CHICAGO–(BUSINESS WIRE)–A new poll released today by the Property Casualty Insurers Association
of America (PCI) highlights the need for more parents to discuss the
greatest dangers young drivers may be facing – distracted driving, lack
of seat belt use, speeding, impaired driving and extra passengers.
Because parents play such an important role in influencing their teens’
decision making while driving, PCI asked parents what driving risks they
have discussed with their children. The survey found that most parents
had talked with their kids about using seat belts all/most of the time
(65%) and texting while driving (56%). However, only about half of
parents have discussed speeding (50%), talking on a cell phone while
driving (47%) or driving under the influence of alcohol (46%), and even
less have touched on subjects such as using social media while driving
(42%), driving under the influence of marijuana (32%) or talking with
passengers while driving (16%). The online survey of over 1,000 U.S.
parents was conducted in September 2016 by Harris Poll on behalf of PCI.
“Parents need to take the time to talk with their kids about the many
dangers of driving,” said Bob Passmore, assistant vice president of
policy development and research for PCI. “Over the past two years the
roadways have become much more dangerous. Data from the National Highway
Traffic Safety Administration shows that motor vehicle crashes, the
leading cause of deaths for teenagers in the U.S., jumped more than 10
percent since 2014. Parents need to set a good example and educate their
loved ones to put the phone down and pay attention to the road.”
The survey found that nearly all parents who currently drive said they
set a good example for their children by avoiding driving while
distracted (90%) and parents were more likely to say they wear seat
belts all or most of the time (77%) than non-parents (71%). But parents
were more likely than non-parents to say they engage in activities that
cause distractions such as talking on a cell phone while driving (24%
vs. 18%, respectively) or eating while driving (27% vs. 17%,
“Communicating the dangers of distracted driving is particularly
important because teenagers are especially vulnerable to these
accidents,” said Passmore. “According to the AAA Foundation, the 15- to
19-year-old age group has the largest proportion of distracted drivers.
Teens are distracted almost a quarter of the time they’re behind the
wheel and they are four times more likely than adults to get into
crashes or near-crashes when talking or texting on a smartphone.”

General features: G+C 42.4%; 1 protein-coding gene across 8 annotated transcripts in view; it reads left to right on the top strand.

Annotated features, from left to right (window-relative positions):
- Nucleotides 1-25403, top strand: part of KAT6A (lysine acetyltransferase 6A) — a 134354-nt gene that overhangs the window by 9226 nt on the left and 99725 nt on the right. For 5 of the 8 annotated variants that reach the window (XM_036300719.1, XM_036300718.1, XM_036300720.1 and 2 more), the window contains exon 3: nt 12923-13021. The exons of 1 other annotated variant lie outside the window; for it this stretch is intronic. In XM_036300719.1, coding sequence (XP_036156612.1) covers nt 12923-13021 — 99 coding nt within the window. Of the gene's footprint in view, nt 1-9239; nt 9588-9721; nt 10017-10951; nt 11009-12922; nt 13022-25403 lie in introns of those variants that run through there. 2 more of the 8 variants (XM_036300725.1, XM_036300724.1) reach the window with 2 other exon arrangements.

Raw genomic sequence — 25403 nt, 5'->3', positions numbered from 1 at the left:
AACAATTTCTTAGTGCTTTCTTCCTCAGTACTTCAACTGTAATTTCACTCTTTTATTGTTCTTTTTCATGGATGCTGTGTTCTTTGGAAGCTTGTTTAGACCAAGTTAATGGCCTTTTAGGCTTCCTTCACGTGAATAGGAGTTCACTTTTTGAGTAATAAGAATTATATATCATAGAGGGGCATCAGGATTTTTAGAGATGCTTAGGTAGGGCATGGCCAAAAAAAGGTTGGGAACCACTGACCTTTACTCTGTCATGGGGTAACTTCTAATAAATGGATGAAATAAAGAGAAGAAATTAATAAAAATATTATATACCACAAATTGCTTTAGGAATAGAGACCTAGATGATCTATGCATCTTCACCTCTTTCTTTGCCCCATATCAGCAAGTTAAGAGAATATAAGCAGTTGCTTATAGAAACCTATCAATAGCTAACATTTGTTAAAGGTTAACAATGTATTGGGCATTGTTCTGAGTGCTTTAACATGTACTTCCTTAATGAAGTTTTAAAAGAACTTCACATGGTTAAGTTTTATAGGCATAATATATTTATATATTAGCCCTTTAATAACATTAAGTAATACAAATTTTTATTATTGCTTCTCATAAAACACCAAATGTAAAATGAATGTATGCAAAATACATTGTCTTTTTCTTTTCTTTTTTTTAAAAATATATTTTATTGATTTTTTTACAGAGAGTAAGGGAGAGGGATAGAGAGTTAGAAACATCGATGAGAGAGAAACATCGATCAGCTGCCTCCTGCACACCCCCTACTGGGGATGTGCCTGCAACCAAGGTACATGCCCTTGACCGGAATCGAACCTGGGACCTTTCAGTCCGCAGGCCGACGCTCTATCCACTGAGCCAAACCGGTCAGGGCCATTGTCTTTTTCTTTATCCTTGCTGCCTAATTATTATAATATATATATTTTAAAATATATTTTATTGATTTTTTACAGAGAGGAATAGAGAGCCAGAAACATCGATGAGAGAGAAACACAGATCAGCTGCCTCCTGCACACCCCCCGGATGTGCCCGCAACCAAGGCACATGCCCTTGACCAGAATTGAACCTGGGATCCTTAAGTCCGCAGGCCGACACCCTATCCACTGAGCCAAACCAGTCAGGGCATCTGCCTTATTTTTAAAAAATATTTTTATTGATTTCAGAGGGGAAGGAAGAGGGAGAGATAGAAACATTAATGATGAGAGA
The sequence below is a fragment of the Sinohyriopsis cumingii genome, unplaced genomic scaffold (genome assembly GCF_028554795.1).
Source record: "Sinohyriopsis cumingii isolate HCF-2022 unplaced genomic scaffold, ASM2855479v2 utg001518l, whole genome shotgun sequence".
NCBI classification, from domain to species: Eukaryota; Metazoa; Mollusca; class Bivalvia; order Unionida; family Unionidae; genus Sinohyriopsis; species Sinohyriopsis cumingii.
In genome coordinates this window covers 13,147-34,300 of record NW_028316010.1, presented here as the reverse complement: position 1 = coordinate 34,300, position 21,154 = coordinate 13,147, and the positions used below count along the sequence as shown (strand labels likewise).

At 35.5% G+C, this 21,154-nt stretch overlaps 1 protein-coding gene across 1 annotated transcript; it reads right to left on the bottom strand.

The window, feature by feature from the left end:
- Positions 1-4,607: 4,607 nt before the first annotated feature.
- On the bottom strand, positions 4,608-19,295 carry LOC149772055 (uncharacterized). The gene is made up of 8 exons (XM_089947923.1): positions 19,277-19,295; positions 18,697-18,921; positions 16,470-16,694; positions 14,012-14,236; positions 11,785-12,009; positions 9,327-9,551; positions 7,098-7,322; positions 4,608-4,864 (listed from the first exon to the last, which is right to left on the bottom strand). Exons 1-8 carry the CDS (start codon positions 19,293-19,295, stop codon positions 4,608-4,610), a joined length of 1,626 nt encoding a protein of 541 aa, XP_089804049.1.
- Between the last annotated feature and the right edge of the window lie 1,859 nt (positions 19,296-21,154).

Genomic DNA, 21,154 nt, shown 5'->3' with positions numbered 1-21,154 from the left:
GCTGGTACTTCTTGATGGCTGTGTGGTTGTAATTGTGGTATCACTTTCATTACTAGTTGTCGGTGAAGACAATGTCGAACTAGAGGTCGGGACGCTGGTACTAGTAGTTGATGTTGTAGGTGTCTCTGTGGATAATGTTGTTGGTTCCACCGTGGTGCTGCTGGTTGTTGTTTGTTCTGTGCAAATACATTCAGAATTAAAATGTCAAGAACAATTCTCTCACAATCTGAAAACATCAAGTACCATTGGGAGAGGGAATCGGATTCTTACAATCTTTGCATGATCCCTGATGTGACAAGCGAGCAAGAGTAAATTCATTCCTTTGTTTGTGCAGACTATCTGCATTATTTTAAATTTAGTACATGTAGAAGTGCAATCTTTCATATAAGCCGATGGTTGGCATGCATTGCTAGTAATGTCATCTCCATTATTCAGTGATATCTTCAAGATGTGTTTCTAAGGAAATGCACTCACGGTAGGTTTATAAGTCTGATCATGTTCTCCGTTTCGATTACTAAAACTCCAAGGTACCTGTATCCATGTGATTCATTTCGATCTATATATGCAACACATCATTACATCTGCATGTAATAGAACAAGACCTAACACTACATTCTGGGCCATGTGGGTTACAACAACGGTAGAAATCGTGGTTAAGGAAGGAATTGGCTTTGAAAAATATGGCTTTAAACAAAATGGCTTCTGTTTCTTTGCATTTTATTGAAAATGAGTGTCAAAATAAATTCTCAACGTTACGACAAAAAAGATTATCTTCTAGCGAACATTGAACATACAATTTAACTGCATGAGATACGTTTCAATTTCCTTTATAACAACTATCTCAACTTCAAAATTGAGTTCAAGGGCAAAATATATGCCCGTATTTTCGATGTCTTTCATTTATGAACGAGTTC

The survey also found that there is widespread agreement among an
overwhelming number of parents that texting (98%), talking on a cell
phone (87%), using social media (98%) or driving under the influence of
drugs (98%) or alcohol (99%) are dangerous activities for someone to do
while driving. “These are some of the primary reasons why traffic
accidents, fatalities and injuries are increasing—and why we’re starting
to see the byproduct of these trends: rising insurance costs,” said
Passmore. “Simple modifications to driver behavior can have a big impact
on these alarming accident statistics, make our roads safer and keep
costs down for consumers.”
During National Teen Driver Safety Week October 16-22, PCI encourages
parents to reinforce five necessary rules that teen drivers need to
follow to stay safe behind the wheel in a car, truck, or SUV and to talk
to their teen driver about the rules of the road.
REMEMBER THE “5 to Drive”:
1. No Drinking and Driving.
Set a good example by not driving after drinking. Remind your teen that
drinking before the age of 21 is illegal, and alcohol and driving should
never mix, no matter your age.
2. Buckle Up. Every Trip. Every Time. Everyone—Front Seat and
Lead by example. If you wear your seat belt every time you’re in the
car, your teen is more likely to follow suit. Remind your teen that it’s
important to buckle up on every trip, every time, no matter what (both
in the front and back seats).
3. Eyes on the Road, Hands on the Wheel. All the Time.
Remind your teen about the dangers of texting, dialing, or using mobile
apps while driving. Have them make their phone off-limits when they are
on the road. But distracted driving isn’t limited to phone use. Other
passengers, audio and climate controls in the vehicle, and eating or
drinking while driving, are all examples of dangerous distractions for
4. Stop Speeding Before It Stops You.
Speeding is a critical issue for all drivers, especially teens. Do not
exceed the speed limit and require your teen to do the same. Explain
that every time your speed doubles, your stopping distance quadruples.
5. No More Than One Passenger at Any Time.
With each passenger in the vehicle, your teen’s risk of a fatal crash
goes up. Check your State’s GDL law before your teen takes to the road;
it may prohibit any passengers in vehicles with teen drivers.
PCI is composed of nearly 1,000 member companies, representing the
broadest cross section of insurers of any national trade association.
PCI members write more than $183 billion in annual premium, 35 percent
of the nation’s property casualty insurance. Member companies write 42
percent of the U.S. automobile insurance market, 27 percent of the
homeowners market, 32 percent of the commercial property and liability
market and 34 percent of the private workers compensation market.
This survey was conducted online within the United States by Harris Poll
on behalf of Property Casualty Insurers Association of America from
September 20-22, 2016 among 1,075 U.S. adults ages 18 and older who are
parents. This online survey is not based on a probability sample and
therefore no estimate of theoretical sampling error can be calculated.
For complete survey methodology, including weighting variables, please
contact Jeffrey Brewer.